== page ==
The College of Charleston says it has revoked a longtime fraternity’s recognition after repeated incidents of alcohol, drugs and hazing.
Thursday’s announcement came the same day a former student filed a lawsuit against the chapter after he said four of its members beat him and held him captive following an argument as leaders and the adult advisor tried to hide it from the school and police.
Pi Kappa Phi was actually founded at College of Charleston in 1904 and counts current college President Glenn McConnell among its alumni. A college spokesman said the school began its investigation in mid-May and reviewed other incidents dating back three months.
The suit claims the student got into an argument with a newly-initiated Pi Kappa member in April at a party which featured “copious amounts” of alcohol and drugs supplied by the fraternity. The lawsuit claims the student was kicked out and several members threatened to kill him if he returned. Later that night, four members broke into the plaintiff’s apartment and “physically beat him to a pulp, leaving him in and out of consciousness” the lawsuit states.
Chapter Advisor Richard Pierce, a vice president at BNC Bank in Charleston, told the fraternity brothers to keep the plaintiff from seeking medical attention or going to the police, the lawsuit claims. It also states two members took the plaintiff from his home and “held him captive for the remainder of the night.” Pierce then called and told the student not to contact law enforcement.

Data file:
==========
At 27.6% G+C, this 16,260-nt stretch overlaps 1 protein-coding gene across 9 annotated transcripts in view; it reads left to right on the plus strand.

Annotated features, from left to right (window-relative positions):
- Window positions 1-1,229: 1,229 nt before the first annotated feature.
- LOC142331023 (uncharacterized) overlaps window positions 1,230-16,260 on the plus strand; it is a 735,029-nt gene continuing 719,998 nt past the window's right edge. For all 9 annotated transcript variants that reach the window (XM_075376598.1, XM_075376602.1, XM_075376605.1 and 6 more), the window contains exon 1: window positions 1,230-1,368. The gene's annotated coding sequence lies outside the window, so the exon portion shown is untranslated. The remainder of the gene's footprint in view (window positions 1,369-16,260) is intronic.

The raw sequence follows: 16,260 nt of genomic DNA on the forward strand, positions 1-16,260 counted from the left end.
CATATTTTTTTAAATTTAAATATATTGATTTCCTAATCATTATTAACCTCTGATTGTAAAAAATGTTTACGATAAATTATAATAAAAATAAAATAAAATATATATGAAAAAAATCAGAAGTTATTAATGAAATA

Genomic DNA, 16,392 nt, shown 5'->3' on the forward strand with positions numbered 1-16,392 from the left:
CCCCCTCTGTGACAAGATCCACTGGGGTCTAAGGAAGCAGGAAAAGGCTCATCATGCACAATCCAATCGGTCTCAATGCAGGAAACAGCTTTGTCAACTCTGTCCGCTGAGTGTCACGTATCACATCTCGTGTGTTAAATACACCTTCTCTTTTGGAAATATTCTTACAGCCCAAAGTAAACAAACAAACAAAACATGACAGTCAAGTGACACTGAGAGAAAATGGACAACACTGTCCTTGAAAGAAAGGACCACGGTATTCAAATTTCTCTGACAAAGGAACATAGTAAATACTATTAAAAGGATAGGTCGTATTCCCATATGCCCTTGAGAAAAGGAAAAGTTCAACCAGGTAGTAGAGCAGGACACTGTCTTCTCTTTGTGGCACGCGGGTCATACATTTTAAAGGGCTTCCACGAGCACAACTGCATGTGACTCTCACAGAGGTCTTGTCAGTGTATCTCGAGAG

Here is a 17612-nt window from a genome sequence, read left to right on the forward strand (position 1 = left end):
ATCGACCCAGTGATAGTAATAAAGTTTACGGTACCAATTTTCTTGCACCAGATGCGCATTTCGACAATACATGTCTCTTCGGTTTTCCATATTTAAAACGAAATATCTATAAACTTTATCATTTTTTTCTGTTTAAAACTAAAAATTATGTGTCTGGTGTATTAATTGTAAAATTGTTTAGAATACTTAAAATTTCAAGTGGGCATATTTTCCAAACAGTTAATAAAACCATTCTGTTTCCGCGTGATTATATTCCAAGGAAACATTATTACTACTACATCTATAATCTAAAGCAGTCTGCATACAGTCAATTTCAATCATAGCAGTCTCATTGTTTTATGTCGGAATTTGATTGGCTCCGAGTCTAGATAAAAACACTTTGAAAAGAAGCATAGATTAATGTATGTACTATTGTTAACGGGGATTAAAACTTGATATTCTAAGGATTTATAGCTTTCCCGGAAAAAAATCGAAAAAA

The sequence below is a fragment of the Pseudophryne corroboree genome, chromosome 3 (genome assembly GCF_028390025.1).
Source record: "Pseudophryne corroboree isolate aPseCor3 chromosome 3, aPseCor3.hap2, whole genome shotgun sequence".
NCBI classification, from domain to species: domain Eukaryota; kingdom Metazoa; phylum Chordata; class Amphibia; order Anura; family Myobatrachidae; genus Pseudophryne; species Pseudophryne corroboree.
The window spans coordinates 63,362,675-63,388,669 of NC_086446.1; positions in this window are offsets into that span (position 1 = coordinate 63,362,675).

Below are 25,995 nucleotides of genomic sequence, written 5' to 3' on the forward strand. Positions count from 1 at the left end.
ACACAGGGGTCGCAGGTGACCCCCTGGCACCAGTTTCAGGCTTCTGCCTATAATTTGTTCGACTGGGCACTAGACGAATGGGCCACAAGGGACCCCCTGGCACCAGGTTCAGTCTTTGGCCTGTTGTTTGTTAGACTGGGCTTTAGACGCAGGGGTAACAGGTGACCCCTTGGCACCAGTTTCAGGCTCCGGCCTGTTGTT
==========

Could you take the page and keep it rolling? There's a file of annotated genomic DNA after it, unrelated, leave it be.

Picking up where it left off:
“This is nothing but the product of a custom and culture that’s been created by the national fraternity within this chapter of an ‘Anything Goes’ attitude,” attorney Mark Peper said. He said the lawsuit seeks damages to pay medical bills, but his client also wants the chapter shut down.
Charleston Police did not file charges in the incident, saying the plaintiff was indecisive about seeking them. The investigative report also noted the student had left information out of his account, such as the extent of his actions during the altercation at the party.
College of Charleston said the fraternity could not reorganize for at least two years, until the Fall 2019 semester. Among the conditions include a letter of apology and a listing of what went wrong and how the organization should have acted differently